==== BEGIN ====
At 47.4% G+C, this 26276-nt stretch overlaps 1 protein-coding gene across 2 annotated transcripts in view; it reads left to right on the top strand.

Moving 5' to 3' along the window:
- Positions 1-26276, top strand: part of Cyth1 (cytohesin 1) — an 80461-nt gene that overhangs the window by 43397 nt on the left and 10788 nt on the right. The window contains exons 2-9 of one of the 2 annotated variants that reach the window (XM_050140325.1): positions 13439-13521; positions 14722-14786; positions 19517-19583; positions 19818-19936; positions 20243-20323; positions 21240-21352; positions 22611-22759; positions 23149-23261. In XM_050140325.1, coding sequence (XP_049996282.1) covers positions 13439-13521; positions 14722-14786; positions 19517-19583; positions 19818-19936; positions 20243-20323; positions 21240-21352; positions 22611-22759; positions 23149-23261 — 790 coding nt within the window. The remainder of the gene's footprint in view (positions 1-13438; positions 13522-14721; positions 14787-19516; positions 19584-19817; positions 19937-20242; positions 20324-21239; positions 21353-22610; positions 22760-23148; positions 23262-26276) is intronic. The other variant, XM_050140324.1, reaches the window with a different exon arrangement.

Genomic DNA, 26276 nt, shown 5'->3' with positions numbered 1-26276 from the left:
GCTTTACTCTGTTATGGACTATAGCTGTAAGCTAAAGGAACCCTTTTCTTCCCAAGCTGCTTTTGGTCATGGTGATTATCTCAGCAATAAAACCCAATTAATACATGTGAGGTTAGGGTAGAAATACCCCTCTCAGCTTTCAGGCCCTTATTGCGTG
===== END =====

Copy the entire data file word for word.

At 47.4% G+C, this 26276-nt stretch overlaps 1 protein-coding gene across 2 annotated transcripts in view; it reads left to right on the top strand.

Moving 5' to 3' along the window:
- Positions 1-26276, top strand: part of Cyth1 (cytohesin 1) — an 80461-nt gene that overhangs the window by 43397 nt on the left and 10788 nt on the right. The window contains exons 2-9 of one of the 2 annotated variants that reach the window (XM_050140325.1): positions 13439-13521; positions 14722-14786; positions 19517-19583; positions 19818-19936; positions 20243-20323; positions 21240-21352; positions 22611-22759; positions 23149-23261. In XM_050140325.1, coding sequence (XP_049996282.1) covers positions 13439-13521; positions 14722-14786; positions 19517-19583; positions 19818-19936; positions 20243-20323; positions 21240-21352; positions 22611-22759; positions 23149-23261 — 790 coding nt within the window. The remainder of the gene's footprint in view (positions 1-13438; positions 13522-14721; positions 14787-19516; positions 19584-19817; positions 19937-20242; positions 20324-21239; positions 21353-22610; positions 22760-23148; positions 23262-26276) is intronic. The other variant, XM_050140324.1, reaches the window with a different exon arrangement.

Genomic DNA, 26276 nt, shown 5'->3' with positions numbered 1-26276 from the left:
GCTTTACTCTGTTATGGACTATAGCTGTAAGCTAAAGGAACCCTTTTCTTCCCAAGCTGCTTTTGGTCATGGTGATTATCTCAGCAATAAAACCCAATTAATACATGTGAGGTTAGGGTAGAAATACCCCTCTCAGCTTTCAGGCCCTTATTGCGTG